Executive Director David Blatt discussed who doesn’t vote, and why. In his Journal Record column, Blatt examined small signs of change in the election outcomes. We released a statement on Tuesday night calling for lawmakers to take responsibility for school funding. In his Capitol Update, Steve Lewis suggested that the indictment of Supt. Joy Hofmeister highlights the need for campaign finance reform.

OK Policy in the News

Blatt appeared on Studio Tulsa, where he discussed Tuesday’s elections. Blatt shared election takeaways in a Tulsa World article. Blatt spoke to Oklahoma Watch about effects of SQ 779’s failure to pass. Prior to the election, Blatt spoke with NewsOK about the interest around the State Questions, and with Oklahoma Watch about the odds the State Questions would pass. The Oklahoman’s Editorial Board quoted our statement on SQ 779’s failure

Policy Director Gene Perry and OCPA CEO Dave Bond spoke about the State Questions with the Sand Springs Chamber of Commerce. Julie Couch of the Stillwater News Press cited OK Policy analysis in her discussion of the election. The Ada News cited OK Policy on the 2017 Legislative session.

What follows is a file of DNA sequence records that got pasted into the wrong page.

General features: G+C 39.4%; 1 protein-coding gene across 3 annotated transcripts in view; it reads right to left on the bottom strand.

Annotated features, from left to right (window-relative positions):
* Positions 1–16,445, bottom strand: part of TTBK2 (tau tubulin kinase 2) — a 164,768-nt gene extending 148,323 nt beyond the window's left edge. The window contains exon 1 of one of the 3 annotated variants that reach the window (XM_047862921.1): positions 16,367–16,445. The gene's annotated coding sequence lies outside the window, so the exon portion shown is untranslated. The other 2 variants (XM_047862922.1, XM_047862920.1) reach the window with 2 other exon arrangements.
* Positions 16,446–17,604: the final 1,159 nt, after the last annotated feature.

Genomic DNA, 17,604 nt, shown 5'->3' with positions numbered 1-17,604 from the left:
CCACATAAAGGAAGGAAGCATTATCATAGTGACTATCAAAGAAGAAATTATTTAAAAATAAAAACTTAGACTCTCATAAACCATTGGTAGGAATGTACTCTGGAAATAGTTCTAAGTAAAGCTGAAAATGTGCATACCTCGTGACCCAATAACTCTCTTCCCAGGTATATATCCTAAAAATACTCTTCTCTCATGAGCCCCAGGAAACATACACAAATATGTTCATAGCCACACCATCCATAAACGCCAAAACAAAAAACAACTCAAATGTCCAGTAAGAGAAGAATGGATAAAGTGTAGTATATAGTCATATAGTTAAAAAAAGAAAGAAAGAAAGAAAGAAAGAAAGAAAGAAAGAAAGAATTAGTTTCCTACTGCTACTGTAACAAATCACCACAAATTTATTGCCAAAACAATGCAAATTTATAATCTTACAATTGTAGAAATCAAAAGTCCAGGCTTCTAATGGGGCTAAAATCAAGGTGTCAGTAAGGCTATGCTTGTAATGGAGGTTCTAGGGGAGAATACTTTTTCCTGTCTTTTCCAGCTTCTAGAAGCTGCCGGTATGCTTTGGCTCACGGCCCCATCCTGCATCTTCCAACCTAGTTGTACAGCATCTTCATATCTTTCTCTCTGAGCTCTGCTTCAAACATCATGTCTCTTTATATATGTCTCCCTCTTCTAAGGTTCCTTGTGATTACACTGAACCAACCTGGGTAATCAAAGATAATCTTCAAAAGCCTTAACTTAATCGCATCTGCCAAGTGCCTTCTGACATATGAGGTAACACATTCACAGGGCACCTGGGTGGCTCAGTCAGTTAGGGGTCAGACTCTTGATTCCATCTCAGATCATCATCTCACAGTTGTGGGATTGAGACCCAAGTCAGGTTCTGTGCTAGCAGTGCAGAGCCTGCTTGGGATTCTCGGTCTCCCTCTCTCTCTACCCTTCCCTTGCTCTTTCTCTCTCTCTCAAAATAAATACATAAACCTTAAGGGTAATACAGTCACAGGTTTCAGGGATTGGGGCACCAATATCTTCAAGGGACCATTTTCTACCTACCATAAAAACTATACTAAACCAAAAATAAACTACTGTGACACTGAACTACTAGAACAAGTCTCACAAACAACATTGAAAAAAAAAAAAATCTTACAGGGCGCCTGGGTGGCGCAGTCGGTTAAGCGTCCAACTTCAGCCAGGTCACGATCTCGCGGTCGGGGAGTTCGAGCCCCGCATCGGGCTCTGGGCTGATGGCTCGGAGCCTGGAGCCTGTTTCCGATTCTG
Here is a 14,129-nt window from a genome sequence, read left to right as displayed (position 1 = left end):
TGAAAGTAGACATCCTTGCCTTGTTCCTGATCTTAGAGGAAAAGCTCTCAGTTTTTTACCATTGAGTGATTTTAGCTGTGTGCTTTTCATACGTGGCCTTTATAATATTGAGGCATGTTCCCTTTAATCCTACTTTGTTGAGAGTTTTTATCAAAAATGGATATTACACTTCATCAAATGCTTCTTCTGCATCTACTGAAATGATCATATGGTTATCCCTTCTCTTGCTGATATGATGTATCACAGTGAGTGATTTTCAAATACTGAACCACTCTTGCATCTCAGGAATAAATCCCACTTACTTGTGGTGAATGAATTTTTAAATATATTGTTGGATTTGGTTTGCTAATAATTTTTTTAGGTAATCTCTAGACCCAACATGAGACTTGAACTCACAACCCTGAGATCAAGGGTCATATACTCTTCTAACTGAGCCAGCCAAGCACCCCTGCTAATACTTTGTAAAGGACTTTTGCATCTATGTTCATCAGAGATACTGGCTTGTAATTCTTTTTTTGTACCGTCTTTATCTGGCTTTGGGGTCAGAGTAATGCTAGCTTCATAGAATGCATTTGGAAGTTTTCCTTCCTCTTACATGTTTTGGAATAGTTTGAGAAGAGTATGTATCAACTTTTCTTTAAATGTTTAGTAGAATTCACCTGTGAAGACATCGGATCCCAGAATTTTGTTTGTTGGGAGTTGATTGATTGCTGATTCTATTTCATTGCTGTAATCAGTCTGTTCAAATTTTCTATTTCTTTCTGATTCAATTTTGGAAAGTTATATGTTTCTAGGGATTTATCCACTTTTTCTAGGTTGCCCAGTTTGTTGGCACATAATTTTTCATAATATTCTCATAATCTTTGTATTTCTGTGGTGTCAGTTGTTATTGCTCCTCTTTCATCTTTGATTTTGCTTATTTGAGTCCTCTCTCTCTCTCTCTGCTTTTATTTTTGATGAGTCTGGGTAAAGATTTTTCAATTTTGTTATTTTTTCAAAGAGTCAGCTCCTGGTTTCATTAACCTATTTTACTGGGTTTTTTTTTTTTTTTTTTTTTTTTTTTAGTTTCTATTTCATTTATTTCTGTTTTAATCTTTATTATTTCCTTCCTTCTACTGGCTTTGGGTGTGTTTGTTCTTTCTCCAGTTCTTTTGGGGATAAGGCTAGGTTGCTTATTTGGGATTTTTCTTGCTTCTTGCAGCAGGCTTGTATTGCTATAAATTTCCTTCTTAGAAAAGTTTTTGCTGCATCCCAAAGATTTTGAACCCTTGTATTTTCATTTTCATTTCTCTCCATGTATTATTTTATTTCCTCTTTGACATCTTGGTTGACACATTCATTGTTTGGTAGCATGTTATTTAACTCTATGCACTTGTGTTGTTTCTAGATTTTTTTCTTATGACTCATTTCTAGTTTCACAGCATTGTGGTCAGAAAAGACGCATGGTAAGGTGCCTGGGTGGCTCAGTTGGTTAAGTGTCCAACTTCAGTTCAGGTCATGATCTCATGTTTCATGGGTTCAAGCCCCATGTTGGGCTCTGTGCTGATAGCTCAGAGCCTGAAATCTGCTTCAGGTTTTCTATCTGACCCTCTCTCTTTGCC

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Answering the Call: Food Security among Military Service Members and Veterans (Guest post: Effie Craven)

by | November 11th, 2016 | Posted in Poverty & Opportunity | Comments (0)

Effie Craven serves as the State Advocacy and Public Policy Director for the Oklahoma Food Banks — the Regional Food Bank of Oklahoma and the Community Food Bank of Eastern Oklahoma — where she advocates for programs and policies that promote access to nutritious foods and economic security for all Oklahomans.

One in six Oklahomans struggles with hunger, 25 percent of Oklahoma children are at risk of going to bed hungry at night, and 16 percent of our population live at or below the federal poverty line. These staggering figures highlight the critical problem of hunger in Oklahoma. Unfortunately, our military service members and veterans are not immune.

With more than 300,000 veterans in Oklahoma, the Oklahoma Food Banks are deeply concerned that tens of thousands of our state’s former service members may be struggling with hunger. According to a study published in 2015, more than one in four Iraq and Afghanistan veterans nationwide reported being food insecure in the past year. A separate 2015 study found that 24 percent of veterans who have accessed care through the Veterans Health Administration (VA) reported being food insecure. Feeding America’s Hunger in America report included data on veteran and military status among food pantry clients across the nation for the first time in 2014. The study found that than 1 in 5 households served by the Feeding America food bank network reported having at least one member who has served in the U.S. military.